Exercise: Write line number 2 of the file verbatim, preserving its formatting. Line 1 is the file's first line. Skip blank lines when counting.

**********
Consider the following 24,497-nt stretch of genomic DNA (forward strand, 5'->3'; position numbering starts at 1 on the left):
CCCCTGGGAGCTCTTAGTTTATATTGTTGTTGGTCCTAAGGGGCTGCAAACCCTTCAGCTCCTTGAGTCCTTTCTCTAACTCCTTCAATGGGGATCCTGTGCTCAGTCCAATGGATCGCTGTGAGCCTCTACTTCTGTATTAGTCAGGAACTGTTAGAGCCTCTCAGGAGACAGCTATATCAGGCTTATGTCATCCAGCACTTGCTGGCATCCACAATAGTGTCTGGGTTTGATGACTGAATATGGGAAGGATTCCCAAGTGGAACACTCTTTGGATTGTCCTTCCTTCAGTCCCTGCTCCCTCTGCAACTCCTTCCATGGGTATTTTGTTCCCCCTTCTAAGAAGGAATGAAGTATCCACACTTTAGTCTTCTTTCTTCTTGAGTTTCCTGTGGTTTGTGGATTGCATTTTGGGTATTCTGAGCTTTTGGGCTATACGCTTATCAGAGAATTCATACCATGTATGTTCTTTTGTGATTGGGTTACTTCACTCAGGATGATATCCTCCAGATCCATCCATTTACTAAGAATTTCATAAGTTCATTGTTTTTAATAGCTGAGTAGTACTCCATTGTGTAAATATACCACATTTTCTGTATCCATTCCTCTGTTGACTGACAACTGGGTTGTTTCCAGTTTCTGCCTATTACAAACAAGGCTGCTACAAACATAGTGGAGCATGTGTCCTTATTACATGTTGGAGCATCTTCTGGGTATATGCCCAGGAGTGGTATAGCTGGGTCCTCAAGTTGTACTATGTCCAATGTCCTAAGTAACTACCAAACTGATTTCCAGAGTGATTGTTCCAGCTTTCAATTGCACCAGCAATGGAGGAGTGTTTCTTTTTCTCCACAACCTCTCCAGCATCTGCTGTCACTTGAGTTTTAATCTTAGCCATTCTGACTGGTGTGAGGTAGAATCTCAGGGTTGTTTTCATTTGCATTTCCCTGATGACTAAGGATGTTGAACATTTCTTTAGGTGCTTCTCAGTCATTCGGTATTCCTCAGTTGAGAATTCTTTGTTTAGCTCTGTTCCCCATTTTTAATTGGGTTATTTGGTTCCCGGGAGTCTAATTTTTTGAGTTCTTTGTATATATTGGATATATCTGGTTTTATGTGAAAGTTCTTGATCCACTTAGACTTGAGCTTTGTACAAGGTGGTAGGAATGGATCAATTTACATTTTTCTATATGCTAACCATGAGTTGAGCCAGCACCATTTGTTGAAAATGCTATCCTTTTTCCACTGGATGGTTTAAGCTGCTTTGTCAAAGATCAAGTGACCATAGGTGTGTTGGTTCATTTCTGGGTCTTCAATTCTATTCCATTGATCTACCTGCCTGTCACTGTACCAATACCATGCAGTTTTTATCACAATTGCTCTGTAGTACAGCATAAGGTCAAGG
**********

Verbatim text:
CCCCTGGGAGCTCTTAGTTTATATTGTTGTTGGTCCTAAGGGGCTGCAAACCCTTCAGCTCCTTGAGTCCTTTCTCTAACTCCTTCAATGGGGATCCTGTGCTCAGTCCAATGGATCGCTGTGAGCCTCTACTTCTGTATTAGTCAGGAACTGTTAGAGCCTCTCAGGAGACAGCTATATCAGGCTTATGTCATCCAGCACTTGCTGGCATCCACAATAGTGTCTGGGTTTGATGACTGAATATGGGAAGGATTCCCAAGTGGAACACTCTTTGGATTGTCCTTCCTTCAGTCCCTGCTCCCTCTGCAACTCCTTCCATGGGTATTTTGTTCCCCCTTCTAAGAAGGAATGAAGTATCCACACTTTAGTCTTCTTTCTTCTTGAGTTTCCTGTGGTTTGTGGATTGCATTTTGGGTATTCTGAGCTTTTGGGCTATACGCTTATCAGAGAATTCATACCATGTATGTTCTTTTGTGATTGGGTTACTTCACTCAGGATGATATCCTCCAGATCCATCCATTTACTAAGAATTTCATAAGTTCATTGTTTTTAATAGCTGAGTAGTACTCCATTGTGTAAATATACCACATTTTCTGTATCCATTCCTCTGTTGACTGACAACTGGGTTGTTTCCAGTTTCTGCCTATTACAAACAAGGCTGCTACAAACATAGTGGAGCATGTGTCCTTATTACATGTTGGAGCATCTTCTGGGTATATGCCCAGGAGTGGTATAGCTGGGTCCTCAAGTTGTACTATGTCCAATGTCCTAAGTAACTACCAAACTGATTTCCAGAGTGATTGTTCCAGCTTTCAATTGCACCAGCAATGGAGGAGTGTTTCTTTTTCTCCACAACCTCTCCAGCATCTGCTGTCACTTGAGTTTTAATCTTAGCCATTCTGACTGGTGTGAGGTAGAATCTCAGGGTTGTTTTCATTTGCATTTCCCTGATGACTAAGGATGTTGAACATTTCTTTAGGTGCTTCTCAGTCATTCGGTATTCCTCAGTTGAGAATTCTTTGTTTAGCTCTGTTCCCCATTTTTAATTGGGTTATTTGGTTCCCGGGAGTCTAATTTTTTGAGTTCTTTGTATATATTGGATATATCTGGTTTTATGTGAAAGTTCTTGATCCACTTAGACTTGAGCTTTGTACAAGGTGGTAGGAATGGATCAATTTACATTTTTCTATATGCTAACCATGAGTTGAGCCAGCACCATTTGTTGAAAATGCTATCCTTTTTCCACTGGATGGTTTAAGCTGCTTTGTCAAAGATCAAGTGACCATAGGTGTGTTGGTTCATTTCTGGGTCTTCAATTCTATTCCATTGATCTACCTGCCTGTCACTGTACCAATACCATGCAGTTTTTATCACAATTGCTCTGTAGTACAGCATAAGGTCAAGG